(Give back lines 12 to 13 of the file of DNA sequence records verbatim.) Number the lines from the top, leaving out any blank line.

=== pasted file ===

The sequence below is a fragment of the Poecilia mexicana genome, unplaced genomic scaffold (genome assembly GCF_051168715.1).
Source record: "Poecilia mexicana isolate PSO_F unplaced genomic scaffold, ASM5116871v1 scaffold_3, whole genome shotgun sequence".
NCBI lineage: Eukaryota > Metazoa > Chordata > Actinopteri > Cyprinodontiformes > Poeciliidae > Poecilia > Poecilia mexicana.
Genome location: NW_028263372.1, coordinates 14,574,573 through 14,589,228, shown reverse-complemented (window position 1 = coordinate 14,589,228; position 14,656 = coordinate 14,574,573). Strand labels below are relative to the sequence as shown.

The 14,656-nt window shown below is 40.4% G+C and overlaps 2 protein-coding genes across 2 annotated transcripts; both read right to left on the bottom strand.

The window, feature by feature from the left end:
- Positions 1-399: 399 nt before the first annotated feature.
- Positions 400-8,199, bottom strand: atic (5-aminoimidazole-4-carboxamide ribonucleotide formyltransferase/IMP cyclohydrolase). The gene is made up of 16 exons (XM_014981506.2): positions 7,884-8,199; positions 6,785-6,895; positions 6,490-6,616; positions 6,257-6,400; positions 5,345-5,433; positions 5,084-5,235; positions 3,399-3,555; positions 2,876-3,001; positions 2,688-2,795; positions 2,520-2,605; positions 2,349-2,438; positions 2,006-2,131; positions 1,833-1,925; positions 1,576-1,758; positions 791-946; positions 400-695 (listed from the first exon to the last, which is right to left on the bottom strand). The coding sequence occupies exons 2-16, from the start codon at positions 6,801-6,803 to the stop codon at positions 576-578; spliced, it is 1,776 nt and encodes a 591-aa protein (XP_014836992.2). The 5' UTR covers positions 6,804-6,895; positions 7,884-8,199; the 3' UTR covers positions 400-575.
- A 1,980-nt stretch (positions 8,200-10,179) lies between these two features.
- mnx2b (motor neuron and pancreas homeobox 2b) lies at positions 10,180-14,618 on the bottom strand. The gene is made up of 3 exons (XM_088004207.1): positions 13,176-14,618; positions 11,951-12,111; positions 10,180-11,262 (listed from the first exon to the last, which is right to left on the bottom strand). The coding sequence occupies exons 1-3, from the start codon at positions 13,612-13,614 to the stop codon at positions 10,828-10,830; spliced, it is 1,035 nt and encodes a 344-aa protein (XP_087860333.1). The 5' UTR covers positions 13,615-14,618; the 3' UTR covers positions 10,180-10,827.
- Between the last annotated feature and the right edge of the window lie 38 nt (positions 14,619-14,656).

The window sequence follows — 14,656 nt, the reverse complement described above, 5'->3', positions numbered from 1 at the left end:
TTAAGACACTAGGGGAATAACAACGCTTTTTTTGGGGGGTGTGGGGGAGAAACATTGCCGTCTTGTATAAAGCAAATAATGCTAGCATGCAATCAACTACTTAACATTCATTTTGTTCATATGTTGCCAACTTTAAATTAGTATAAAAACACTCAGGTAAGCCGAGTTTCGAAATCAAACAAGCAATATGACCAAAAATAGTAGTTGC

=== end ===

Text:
The window sequence follows — 14,656 nt, the reverse complement described above, 5'->3', positions numbered from 1 at the left end:
TTAAGACACTAGGGGAATAACAACGCTTTTTTTGGGGGGTGTGGGGGAGAAACATTGCCGTCTTGTATAAAGCAAATAATGCTAGCATGCAATCAACTACTTAACATTCATTTTGTTCATATGTTGCCAACTTTAAATTAGTATAAAAACACTCAGGTAAGCCGAGTTTCGAAATCAAACAAGCAATATGACCAAAAATAGTAGTTGC